Agencies, yes. But not Treasuries.
Keith Bradsher of the New York Times, citing Ben Simpfendorfer of RBS, argues that China’s government is likely to reduce its purchases of US debt.
“All the key drivers of China’s Treasury purchases are disappearing — there’s a waning appetite for dollars and a waning appetite for Treasuries, and that complicates the outlook for interest rates,” said Ben Simpfendorfer, an economist in the Hong Kong office of the Royal Bank of Scotland.
In some sense China’s purchases of US debt has to fall from its current level, as the current level of purchases is unsustainable in a context where China’s reserve growth seems to have slowed. The TIC data show a $44.4b increase in China’s US holdings in September and a $67.5b increase in October, with nearly all the increase coming from the rise in China’s short-term Treasury holdings.
That said, the available data from US suggest that China has yet to lose its appetite for either dollars or Treasuries, despite all the talk coming out of China.
We don’t have data for November or December, so the available US data points are by now a bit stale. But China’s $67.9b of purchases of Treasuries in October were exceptionally high ($43.5b in September isn’t shabby either). That level of Treasury purchases suggests, if anything, that China was shifting funds into dollars, as China’s recorded US purchases almost certainly exceeded China’s October reserve growth. I suspect that China wasn’t shifting into the dollar so much as holding more dollars in ways that register in the US data, so I would discount this data point a bit. Still, the raw October data doesn’t indicate a shift away from either the dollar or Treasuries. Rather the opposite.
Over the last 12 months, China’s recorded US Treasury purchases have topped $190 billion -- a record. Most of the rise has come in the past few months of data. The US survey of foreign portfolio investment has tended to revise China’s purchases of Treasuries up, so $190 billion should be considered a minimum.
The TIC data for November and December isn’t available. But I suspect that the $136b increase in Fed’s custodial holdings of Treasuries over the last two months provides some clues about the evolution of China’s portfolio. Central bank holdings of Treasuries at the Federal Reserve Bank of New York continue to rise rapidly. As of now, I would argue the available evidence suggests that China’s appetite for Treasuries has increased in q4 -- largely because of a fall in its appetite for Agencies. Let’s see what the November and December TIC data show.
Looking ahead, China’s official purchases of Treasuries will be function of three things:
1) The pace of China’s reserve growth. That will be determined by the evolution of China’s trade surplus, FDI flows and hot money flows. The World Bank expects China’s current account surplus to rise in dollar terms in 2009; I tend to agree. Oil will not average close to $100 a barrel in 09. The fall in commodity import prices will help to offset a (probably large) fall in exports. The fall in exports implies fewer imported components, and China’s domestic slowdown implies fewer imports too. But FDI inflows will slow and hot money flows clearly have reversed, so overall reserve growth (counting the increase in China’s hidden reserves) should slow.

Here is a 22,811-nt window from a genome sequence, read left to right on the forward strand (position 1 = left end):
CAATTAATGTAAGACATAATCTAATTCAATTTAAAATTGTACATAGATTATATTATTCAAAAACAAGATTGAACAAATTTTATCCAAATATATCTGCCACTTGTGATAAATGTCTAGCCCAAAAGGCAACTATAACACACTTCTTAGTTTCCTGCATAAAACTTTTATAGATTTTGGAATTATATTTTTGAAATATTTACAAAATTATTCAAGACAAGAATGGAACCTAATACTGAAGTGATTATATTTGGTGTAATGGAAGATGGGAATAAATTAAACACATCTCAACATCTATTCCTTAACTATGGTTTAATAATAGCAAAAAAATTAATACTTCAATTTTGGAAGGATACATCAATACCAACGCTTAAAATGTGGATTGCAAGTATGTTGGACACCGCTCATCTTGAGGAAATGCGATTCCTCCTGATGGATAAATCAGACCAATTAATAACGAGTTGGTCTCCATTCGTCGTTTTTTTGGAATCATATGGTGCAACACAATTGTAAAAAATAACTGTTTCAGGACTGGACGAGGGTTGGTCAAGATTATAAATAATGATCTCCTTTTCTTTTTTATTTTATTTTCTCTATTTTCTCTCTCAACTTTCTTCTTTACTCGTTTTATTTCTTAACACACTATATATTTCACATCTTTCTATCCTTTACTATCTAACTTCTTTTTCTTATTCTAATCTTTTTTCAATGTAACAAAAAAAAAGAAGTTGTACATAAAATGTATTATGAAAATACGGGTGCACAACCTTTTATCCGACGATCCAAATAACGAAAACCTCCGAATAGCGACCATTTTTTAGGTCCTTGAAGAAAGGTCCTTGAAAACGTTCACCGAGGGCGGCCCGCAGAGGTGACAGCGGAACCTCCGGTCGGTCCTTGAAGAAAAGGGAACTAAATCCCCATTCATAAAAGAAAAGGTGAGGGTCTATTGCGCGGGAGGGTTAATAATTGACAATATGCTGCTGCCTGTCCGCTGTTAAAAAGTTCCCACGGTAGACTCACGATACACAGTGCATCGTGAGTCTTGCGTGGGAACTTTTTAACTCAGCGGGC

2) The share of China’s reserves that are held in dollars. That is currently close to 70% best I can tell. I have no idea if China will want to continue to maintain that dollar share even as the US runs huge fiscal deficits. But now that China is pegging tightly to the dollar, I would guess that Europe would put a lot of pressure on China not to sell dollars for euros in a way that drives up the euro. That would be tantamount to driving the RMB down v the euro to support China’s exports to Europe. I consequently don’t expect a big change in the dollar share, but that is a huge assumption.
3) The share of China’s dollar reserves that are invested in Treasuries. That share is currently rising, big time. At some point though China will have brought its Agency portfolio down to an acceptable level and start to worry about the size of its Treasury holdings. So I wouldn’t expect it to rise forever.
Sum it all up and the pace of China’s Treasury purchases should fall from their recent monthly highs in 2009. But that is only because they currently are at such a high level. Even SAFE cannot sustain a close to $70b a month pace of Treasury purchases for all that long. Not unless it really plans to run its Agency portfolio down to zero.
One last point: Hot money has to go somewhere and hot money outflows from China could go into the dollar. If Chinese reserve growth is below China’s 2009 current account surplus, private Chinese investors will be building up their foreign assets. China’s government won’t necessarily be the only Chinese buyer of dollars. Or, for that matter, euros.